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on June 9, 2013
This is a story about a 10 year old girl and her father. While the author makes good attempts at inserting some light humor, on behalf of the girl's thoughts and worries, it hardly draws the reader into a happy place. The story is set in England I presume about 20 years ago. While I was somewhat drawn in to the clarity of a ten year old girl's intimate narrative, after 300 pages, I find it hard to believe the author's choice to bestow such adult thoughts and writing to the child. There is a strong vein of radical religion running through this story, and although it provides a constructive side note, the reader is burdened with the same dreadful beating drum that ultimately brings closure to the tale.

It seems the author would have done well to pull us, and the child out of the miry clay a bit sooner in the story, rather than drag us to the threshold of Armageddon.
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on September 21, 2013
This book has some lovely aspects to it in that the author manages to get into the brain of a young girl. However, I've not finished it yet and only find that I pick it up periodically, read a few more pages and then put it down again. Is not a page turner. My other criticism is that the author portrays Jesus believers as oddballs. It would seem that the entire congregation in her church either smell, look weird or behave oddly. It put me off reading it really. I may (one day) finish it and re-submit a review, but I think it may be a long time coming...
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on November 5, 2014
I didn't really enjoy this book - it was a choice in my book group - It was reasonably well written except for a few Americanisms, which I found strange, but there was every 'set piece' in there. The single parent coping with their own grief, the neglected child retreating to a world of their own, the bully who got his comeuppance, the understanding teacher and the happy ending. All a bit too pat for me.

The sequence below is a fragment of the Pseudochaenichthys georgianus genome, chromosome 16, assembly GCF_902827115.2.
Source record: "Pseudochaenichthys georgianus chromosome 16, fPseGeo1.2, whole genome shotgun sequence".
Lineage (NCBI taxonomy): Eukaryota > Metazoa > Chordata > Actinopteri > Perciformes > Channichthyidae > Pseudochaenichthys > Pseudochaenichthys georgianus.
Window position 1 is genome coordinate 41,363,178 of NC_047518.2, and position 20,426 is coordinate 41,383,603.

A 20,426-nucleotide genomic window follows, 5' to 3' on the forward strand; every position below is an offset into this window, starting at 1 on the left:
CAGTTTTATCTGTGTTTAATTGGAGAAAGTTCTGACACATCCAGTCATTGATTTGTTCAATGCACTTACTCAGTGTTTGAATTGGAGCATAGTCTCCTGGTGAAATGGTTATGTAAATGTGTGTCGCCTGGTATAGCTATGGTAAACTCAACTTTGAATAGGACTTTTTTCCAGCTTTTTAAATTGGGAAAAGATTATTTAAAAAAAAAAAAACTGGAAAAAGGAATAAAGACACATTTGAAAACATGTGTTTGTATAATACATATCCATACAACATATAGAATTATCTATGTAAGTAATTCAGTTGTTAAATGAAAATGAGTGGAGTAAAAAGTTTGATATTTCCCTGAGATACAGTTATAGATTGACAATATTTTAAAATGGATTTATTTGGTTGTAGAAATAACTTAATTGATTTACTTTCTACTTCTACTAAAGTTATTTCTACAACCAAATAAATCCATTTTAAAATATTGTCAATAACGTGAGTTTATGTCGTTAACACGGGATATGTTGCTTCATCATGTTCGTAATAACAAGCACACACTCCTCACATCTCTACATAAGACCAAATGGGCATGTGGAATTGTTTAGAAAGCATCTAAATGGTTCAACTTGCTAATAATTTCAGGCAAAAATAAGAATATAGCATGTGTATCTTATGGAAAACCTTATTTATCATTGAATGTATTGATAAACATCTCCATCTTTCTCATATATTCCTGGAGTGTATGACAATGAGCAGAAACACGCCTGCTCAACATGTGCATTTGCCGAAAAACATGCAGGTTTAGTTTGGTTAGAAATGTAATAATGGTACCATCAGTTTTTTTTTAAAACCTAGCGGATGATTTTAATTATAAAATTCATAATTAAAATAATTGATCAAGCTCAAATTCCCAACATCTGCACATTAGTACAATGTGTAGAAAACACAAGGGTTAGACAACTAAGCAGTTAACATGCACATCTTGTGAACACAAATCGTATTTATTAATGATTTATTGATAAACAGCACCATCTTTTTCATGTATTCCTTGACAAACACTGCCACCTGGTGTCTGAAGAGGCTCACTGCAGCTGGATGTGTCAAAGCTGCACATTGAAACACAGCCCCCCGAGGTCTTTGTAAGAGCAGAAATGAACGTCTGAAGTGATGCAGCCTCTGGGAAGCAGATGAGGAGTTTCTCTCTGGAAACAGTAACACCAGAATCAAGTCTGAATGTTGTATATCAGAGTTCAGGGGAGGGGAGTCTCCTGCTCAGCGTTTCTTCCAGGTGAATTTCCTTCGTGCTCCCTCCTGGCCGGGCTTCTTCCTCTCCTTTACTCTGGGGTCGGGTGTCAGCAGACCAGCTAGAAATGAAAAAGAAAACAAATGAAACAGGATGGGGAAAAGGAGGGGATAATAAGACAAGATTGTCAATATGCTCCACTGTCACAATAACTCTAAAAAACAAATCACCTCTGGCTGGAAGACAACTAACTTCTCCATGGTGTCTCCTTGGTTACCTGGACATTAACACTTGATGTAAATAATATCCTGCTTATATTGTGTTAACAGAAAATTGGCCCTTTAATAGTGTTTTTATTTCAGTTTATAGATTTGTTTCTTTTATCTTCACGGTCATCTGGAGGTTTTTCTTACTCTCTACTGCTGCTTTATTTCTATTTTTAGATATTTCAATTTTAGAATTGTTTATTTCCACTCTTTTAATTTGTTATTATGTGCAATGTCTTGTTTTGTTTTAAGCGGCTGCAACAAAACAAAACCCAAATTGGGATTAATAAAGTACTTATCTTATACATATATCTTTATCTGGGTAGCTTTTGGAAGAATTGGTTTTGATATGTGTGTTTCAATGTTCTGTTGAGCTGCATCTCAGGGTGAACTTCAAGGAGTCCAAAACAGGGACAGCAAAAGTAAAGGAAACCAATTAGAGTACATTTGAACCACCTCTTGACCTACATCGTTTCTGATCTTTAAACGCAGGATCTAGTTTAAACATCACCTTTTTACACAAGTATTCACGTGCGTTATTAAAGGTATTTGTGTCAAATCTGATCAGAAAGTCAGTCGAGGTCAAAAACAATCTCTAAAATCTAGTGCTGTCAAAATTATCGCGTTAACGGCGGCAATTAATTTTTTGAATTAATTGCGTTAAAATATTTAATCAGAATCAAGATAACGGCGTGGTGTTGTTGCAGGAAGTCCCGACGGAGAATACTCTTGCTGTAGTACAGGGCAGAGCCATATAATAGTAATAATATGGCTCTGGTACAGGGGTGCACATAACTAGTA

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on February 22, 2013
A wonderful book of creative writing. McCleen is a beautiful writer, and the story line is fascinating. Oh to have the
imagination of this little girl, the main character, and to be able to lose one's self in your own creativity as she so
wonderfully does.
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on October 22, 2012
A thought provoking story about the power of faith and love of family. Enjoyed book until the end - disappointed in the ending of the book. I hate an ending that leaves you hanging and really not knowing what happens to the characters.
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on April 28, 2013
Novel was good until the final quarter. I didn't like the direction the writer took to undermine everything in the first 3 quarters. O.k. but didn't like the implications of God and the Land of Decoration in the life of Judith.